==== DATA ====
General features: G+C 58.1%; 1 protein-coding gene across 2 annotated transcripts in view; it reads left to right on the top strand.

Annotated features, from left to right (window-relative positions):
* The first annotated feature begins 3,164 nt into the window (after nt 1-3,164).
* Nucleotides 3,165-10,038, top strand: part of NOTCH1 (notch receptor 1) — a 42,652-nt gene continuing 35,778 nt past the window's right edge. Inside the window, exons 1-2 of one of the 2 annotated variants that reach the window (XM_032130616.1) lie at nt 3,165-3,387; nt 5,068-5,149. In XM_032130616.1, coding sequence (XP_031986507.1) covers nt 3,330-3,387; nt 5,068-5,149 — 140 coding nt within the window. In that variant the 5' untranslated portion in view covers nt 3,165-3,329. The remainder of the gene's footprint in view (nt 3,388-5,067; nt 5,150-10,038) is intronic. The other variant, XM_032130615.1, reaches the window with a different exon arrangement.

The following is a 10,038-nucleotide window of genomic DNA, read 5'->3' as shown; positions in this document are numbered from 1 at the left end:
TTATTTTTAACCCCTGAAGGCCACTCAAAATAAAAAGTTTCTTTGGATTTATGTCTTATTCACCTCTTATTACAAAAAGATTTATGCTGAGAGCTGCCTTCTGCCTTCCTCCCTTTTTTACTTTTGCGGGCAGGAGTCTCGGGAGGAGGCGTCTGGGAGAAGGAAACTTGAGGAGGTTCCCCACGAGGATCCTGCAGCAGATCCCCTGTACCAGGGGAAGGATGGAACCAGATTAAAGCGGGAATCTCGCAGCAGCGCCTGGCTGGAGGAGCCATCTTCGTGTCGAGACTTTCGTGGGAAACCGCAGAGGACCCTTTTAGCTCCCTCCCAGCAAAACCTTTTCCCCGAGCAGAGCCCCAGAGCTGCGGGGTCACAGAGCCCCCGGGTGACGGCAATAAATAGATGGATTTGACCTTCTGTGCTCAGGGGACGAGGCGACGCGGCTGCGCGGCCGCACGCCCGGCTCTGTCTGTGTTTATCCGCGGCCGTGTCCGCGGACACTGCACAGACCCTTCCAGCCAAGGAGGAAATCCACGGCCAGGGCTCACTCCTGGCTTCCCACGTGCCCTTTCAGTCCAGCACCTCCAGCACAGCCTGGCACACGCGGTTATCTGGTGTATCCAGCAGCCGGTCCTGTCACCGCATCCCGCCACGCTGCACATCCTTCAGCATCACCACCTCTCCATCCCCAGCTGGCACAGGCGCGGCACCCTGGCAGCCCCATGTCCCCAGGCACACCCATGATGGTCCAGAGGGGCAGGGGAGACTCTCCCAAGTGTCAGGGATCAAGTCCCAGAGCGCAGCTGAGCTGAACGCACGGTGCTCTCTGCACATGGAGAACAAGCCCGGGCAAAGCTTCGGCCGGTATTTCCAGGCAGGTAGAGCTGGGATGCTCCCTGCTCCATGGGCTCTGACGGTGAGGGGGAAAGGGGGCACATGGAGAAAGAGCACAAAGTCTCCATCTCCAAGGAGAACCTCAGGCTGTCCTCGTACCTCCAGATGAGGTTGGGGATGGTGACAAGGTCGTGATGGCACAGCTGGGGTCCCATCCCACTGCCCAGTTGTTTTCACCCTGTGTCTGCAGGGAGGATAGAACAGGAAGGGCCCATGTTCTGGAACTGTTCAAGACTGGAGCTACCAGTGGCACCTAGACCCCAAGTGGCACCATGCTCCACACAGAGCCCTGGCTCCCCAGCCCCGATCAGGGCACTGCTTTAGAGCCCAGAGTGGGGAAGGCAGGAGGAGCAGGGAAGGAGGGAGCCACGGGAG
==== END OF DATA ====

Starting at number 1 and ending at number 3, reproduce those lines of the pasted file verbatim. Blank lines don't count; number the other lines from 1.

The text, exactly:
General features: G+C 58.1%; 1 protein-coding gene across 2 annotated transcripts in view; it reads left to right on the top strand.

Annotated features, from left to right (window-relative positions):
* The first annotated feature begins 3,164 nt into the window (after nt 1-3,164).